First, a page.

There has been quite a bit of discussion on this thread that goes way beyond just saying Howdy!
I will try and address some of the questions and comments.
Split rim tires have nothing to do with rear gearing outside of the size of the tire on the rim. If the wheel is a Dayton spoke wheel you are limited to a 20" split rim or 22.5" tubeless rim. With spoke wheels the size of the tire is limited to how wide the center spacer is (you don't want side walls to touch) and how much fender space you have. If you have room you could go as tall as 12X22.5. With Budd wheels, if you have the 10-lug hole pattern, you can swap the 20" split rims for 22.5" or 24.5" wheels without any problem. Again, the size of the tire would be limited to how much room you have in the fender. A 10X22.5 tire would be equivalent in size to a 9X20 tire.
I have never heard or seen a medium duty truck rear end have problems that were not maintenance related. If the wrong oil is used, if the oil level is allowed to get low, or if the oil is contaminated the result could be very bad. But speed has never been an issue in regards to rear end issues in my experience. Allison may have some issues with output shaft speeds but that is on the transmission end and not on the rear end.
Getting back to the original posters phases of construction, do the mechancial part first. Or rather, purchase a bus that doesn't need the mechanicals addresses unless you can get the bus for free. You will spend a lot more $$$ and a lot more of your time than you will care to spend if you don't purchase a bus with a good power package at the start.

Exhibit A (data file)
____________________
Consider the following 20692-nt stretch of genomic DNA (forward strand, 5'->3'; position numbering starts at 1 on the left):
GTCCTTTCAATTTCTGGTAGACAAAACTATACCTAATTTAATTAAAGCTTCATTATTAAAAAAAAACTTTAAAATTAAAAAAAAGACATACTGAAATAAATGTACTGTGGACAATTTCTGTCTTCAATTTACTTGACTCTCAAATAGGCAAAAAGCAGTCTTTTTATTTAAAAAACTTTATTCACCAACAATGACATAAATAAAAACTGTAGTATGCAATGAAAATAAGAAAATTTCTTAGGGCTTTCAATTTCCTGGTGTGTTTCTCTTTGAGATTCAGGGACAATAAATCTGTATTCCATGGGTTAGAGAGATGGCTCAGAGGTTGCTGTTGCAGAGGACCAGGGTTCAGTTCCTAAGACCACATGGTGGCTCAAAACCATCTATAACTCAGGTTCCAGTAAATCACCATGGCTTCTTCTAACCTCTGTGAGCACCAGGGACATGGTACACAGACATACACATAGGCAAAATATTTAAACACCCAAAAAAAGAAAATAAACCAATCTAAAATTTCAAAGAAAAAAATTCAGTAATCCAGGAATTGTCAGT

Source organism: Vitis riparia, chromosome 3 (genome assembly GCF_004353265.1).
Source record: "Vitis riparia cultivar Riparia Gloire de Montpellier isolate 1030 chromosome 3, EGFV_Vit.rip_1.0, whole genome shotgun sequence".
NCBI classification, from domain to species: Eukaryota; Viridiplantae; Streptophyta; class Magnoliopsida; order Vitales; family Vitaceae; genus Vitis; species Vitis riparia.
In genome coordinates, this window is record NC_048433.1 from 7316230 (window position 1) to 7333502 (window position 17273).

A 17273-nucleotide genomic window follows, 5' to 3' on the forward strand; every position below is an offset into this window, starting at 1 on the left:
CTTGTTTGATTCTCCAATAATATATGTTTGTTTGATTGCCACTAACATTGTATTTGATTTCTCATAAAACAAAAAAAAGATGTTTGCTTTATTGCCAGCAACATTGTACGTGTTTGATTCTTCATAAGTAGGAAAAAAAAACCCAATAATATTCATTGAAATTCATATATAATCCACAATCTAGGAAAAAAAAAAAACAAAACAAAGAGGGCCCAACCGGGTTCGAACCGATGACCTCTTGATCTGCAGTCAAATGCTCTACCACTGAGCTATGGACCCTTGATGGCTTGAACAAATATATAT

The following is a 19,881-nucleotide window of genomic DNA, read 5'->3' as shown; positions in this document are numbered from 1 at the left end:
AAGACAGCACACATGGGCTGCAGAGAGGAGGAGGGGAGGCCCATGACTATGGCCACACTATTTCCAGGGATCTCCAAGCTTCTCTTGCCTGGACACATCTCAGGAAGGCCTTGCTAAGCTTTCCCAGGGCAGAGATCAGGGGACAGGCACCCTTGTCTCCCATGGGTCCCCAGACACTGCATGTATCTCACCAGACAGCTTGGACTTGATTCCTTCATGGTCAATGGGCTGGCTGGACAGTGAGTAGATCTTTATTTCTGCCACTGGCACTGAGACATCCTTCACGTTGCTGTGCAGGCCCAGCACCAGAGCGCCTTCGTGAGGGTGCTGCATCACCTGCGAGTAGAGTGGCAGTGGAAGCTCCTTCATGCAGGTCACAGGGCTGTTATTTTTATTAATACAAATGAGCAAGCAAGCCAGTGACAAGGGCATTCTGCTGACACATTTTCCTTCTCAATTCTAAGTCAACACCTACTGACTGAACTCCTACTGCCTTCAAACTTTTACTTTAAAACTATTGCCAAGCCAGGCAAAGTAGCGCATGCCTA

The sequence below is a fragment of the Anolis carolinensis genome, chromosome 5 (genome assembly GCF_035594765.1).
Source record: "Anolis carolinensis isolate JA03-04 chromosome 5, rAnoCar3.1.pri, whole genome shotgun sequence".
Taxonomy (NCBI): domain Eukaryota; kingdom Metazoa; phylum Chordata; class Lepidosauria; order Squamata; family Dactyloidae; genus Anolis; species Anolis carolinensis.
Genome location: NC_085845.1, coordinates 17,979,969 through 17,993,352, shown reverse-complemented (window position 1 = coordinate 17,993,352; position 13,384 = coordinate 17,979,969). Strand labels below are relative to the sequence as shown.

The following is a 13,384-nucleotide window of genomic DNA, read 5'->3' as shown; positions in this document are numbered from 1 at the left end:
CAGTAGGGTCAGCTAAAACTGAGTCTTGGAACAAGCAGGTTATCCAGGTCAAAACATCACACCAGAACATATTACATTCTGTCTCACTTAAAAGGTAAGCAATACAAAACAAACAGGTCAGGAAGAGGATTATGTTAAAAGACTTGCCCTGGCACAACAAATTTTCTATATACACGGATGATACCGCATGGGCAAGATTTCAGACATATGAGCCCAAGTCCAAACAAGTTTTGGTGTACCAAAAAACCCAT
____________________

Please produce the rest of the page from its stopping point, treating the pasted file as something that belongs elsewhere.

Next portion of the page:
There are enough buses out there for sale that you shouldn't settle for something just because it is cheap or close by.
While the prospect of driving several thousand miles to pick up a bus and drive it back home can be a bit daunting you may actually save time and $$$ by doing so. The amount of time and $$$ it takes to repair the power package or rust could be more than balanced by going further afield to find a bus with no rust or a better power package.
In regards to preferences for body makers or engine makers most of the opionions are more Ford vs. Chevy vs. Mopar than anything else.
I personally do not like blue Birds and would not choose one if
there was a Thomas, Carpenter, or IC bus with the same power package, condition, and price. But if it had a preferred power package and the price was right I would purchase a Bllue Bird.
I personally do not like Cat engines. In my experience they cost a lot more to operate than the others--they don't call it Caterpillar gold for no reason.
Mercedes-Benz and Ford of Brazil make good engines but getting parts, service, and people who know how to work on them can be few and far between.
The champion in the medium duty truck engine category has to be the IHC DT466. It is a super reliable engine that given even minimal care will see in excess of 350,000 miles. With reasonable care they can go 500,000 miles without any major hiccup.
All things being equal I would purchase an inline engine before a V-type engine just because they pull harder on hills. But then I live in western WA where nothing is flat. If I lived in a different locale where it was comparatively flat it wouldn't be an issue.
At the end of the day, before you purchase any bus you need to make a list of the must haves, must not haves, it would be nice to have, and the is doesn't make a difference haves. The more specific your list becomes the more informed your purchase will be.
Contact me directly if you would like to chat about your alternatives.
Good luck and happy trails.